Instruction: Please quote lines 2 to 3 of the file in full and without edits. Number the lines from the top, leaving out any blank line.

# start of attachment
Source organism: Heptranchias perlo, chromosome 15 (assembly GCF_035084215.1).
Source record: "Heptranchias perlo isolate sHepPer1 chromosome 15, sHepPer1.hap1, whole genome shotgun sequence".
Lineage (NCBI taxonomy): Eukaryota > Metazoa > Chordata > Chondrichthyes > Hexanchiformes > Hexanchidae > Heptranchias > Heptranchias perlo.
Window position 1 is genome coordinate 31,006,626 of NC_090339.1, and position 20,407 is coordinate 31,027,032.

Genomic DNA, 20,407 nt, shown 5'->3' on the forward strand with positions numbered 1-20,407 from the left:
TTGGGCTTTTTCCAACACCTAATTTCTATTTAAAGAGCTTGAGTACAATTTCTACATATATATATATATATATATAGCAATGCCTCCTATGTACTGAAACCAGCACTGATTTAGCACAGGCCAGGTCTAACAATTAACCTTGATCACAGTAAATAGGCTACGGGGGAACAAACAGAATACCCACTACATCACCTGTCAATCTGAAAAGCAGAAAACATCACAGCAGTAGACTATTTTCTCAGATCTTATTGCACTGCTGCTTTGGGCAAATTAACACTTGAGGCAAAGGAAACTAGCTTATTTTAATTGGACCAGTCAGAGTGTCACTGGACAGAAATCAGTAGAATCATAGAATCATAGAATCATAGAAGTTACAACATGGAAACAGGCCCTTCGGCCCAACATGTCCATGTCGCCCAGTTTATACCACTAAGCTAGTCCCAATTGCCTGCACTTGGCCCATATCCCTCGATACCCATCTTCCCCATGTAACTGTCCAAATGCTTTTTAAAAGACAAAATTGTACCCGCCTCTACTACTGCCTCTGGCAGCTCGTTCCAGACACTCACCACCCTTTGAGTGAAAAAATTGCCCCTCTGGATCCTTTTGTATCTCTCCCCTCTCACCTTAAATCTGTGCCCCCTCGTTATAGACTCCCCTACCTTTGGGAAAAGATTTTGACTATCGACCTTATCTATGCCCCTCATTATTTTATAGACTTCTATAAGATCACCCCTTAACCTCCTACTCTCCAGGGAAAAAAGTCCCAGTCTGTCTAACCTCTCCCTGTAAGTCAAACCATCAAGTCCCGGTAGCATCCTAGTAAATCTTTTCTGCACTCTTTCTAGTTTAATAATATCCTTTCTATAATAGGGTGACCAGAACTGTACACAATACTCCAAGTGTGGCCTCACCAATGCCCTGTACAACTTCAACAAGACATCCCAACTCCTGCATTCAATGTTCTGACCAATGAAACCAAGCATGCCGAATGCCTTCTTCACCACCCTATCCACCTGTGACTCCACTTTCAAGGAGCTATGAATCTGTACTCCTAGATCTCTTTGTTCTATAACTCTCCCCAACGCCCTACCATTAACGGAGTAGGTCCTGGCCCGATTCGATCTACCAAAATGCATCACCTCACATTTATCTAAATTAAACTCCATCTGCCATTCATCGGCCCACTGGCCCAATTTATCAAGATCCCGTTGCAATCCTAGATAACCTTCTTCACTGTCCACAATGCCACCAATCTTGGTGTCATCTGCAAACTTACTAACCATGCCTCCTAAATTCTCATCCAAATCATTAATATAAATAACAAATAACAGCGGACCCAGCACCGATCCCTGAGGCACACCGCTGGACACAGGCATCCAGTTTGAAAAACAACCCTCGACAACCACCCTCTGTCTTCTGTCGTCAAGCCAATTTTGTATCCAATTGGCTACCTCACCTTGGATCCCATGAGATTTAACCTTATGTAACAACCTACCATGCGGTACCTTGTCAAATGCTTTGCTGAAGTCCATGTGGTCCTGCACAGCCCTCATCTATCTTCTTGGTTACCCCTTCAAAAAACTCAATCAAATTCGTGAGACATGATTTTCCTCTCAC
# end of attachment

Source record: "Heptranchias perlo isolate sHepPer1 chromosome 15, sHepPer1.hap1, whole genome shotgun sequence".
Lineage (NCBI taxonomy): Eukaryota > Metazoa > Chordata > Chondrichthyes > Hexanchiformes > Hexanchidae > Heptranchias > Heptranchias perlo.